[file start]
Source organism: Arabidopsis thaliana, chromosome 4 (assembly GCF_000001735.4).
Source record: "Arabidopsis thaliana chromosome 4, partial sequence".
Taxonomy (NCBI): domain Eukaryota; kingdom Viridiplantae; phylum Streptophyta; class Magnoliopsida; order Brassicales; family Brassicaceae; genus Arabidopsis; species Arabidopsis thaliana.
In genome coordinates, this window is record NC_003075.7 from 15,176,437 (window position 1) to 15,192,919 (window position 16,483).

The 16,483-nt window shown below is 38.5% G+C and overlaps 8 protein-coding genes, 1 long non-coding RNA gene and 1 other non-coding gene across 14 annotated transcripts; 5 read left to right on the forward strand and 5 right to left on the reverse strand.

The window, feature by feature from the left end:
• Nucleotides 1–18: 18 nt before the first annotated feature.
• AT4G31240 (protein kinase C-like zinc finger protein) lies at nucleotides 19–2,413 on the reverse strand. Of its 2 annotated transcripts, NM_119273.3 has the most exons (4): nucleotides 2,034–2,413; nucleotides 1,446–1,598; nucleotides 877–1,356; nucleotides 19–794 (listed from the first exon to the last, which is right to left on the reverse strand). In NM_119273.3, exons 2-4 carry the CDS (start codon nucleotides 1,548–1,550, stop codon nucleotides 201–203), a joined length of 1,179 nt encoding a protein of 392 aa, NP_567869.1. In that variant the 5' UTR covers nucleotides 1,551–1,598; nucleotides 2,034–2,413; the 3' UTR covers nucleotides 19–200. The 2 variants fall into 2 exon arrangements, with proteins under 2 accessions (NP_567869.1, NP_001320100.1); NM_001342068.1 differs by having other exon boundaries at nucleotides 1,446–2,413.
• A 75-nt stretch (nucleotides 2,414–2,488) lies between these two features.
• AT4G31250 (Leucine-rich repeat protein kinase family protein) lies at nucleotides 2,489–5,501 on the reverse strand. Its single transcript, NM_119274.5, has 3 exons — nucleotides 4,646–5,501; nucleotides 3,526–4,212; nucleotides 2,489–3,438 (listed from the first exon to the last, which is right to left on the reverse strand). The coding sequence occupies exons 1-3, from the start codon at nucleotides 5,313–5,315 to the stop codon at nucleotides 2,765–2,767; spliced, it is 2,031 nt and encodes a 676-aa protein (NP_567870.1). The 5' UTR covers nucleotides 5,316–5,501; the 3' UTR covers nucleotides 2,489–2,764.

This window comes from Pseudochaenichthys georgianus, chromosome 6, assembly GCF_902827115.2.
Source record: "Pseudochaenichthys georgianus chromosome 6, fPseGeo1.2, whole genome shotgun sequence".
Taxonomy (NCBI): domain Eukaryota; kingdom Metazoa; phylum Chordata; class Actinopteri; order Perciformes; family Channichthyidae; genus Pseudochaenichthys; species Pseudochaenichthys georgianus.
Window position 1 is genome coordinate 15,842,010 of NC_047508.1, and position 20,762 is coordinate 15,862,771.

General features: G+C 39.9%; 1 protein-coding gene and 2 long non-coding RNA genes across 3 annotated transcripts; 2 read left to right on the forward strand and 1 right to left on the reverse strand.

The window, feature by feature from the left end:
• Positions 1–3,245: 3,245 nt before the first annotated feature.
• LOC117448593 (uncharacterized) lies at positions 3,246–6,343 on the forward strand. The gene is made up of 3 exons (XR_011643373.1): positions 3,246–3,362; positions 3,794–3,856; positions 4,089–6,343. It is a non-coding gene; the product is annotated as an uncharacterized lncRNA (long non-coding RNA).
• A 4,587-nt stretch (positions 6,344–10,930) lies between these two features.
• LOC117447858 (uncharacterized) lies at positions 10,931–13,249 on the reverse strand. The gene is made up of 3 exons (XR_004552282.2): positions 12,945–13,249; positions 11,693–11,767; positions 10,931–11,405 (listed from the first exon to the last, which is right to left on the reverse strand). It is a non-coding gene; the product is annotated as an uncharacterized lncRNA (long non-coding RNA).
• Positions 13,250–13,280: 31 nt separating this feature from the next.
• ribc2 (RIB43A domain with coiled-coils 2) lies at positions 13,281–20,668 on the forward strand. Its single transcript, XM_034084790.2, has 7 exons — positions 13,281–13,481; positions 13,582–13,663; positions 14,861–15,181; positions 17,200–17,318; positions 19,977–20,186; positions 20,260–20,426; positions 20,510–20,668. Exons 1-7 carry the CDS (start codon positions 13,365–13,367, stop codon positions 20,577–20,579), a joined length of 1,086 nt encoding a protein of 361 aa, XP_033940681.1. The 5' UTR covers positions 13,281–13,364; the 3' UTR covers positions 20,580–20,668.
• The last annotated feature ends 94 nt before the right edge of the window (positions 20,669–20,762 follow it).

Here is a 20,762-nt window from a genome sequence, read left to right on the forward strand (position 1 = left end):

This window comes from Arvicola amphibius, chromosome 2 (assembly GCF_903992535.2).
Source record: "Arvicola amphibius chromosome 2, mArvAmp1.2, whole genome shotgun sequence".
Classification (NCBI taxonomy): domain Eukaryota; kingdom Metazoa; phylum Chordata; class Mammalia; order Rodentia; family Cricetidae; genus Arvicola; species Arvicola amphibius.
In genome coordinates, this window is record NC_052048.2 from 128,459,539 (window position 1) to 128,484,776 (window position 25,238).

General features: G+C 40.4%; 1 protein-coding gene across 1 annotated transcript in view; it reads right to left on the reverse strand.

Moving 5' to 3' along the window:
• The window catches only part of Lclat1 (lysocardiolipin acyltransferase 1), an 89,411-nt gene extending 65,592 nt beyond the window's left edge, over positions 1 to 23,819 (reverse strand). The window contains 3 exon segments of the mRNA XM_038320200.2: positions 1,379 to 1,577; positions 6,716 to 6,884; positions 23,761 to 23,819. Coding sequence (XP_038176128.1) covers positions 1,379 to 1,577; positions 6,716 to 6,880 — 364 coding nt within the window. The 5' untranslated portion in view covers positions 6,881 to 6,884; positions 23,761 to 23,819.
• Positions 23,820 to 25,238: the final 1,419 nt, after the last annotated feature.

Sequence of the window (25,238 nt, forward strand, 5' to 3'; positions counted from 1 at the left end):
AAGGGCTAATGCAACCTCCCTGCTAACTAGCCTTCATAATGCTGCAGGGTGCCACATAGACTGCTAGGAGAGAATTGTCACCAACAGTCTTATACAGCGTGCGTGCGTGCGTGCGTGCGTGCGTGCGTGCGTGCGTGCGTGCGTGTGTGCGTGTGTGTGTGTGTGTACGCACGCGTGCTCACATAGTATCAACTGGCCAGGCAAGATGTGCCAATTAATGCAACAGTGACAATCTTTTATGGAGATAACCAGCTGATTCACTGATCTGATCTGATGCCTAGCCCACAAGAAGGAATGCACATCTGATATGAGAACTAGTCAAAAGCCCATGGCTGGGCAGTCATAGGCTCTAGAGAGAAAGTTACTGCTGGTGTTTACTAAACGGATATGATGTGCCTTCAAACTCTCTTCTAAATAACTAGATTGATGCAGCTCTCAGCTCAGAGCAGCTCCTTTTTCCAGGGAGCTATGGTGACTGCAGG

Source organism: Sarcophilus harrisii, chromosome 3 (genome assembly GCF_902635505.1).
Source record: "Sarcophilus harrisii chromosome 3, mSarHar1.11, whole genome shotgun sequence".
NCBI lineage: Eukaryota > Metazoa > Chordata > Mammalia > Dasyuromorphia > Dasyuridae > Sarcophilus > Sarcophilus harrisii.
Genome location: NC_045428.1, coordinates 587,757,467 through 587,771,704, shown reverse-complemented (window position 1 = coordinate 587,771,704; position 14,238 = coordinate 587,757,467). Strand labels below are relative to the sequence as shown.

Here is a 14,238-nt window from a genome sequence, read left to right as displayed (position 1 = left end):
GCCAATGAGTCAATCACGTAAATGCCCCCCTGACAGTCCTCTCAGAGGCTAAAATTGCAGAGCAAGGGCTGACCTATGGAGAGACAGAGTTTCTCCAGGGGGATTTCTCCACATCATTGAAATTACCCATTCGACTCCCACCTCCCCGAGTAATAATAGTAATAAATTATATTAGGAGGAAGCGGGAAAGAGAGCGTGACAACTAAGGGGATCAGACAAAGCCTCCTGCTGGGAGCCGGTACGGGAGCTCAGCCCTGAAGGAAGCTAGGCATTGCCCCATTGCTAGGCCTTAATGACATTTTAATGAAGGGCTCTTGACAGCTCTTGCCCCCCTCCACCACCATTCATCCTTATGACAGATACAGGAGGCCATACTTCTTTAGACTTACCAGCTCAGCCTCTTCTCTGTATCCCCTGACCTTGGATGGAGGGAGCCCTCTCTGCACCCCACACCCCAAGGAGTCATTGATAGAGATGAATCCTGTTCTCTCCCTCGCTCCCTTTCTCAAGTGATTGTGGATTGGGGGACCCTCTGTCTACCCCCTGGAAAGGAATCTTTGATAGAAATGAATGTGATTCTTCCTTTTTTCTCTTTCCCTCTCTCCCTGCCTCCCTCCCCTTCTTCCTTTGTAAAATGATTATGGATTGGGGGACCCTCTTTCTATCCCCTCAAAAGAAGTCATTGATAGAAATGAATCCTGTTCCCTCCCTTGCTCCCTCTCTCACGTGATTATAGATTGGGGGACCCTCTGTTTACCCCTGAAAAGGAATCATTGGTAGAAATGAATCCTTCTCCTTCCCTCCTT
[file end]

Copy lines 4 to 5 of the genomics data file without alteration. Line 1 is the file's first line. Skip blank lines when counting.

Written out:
In genome coordinates, this window is record NC_003075.7 from 15,176,437 (window position 1) to 15,192,919 (window position 16,483).

The 16,483-nt window shown below is 38.5% G+C and overlaps 8 protein-coding genes, 1 long non-coding RNA gene and 1 other non-coding gene across 14 annotated transcripts; 5 read left to right on the forward strand and 5 right to left on the reverse strand.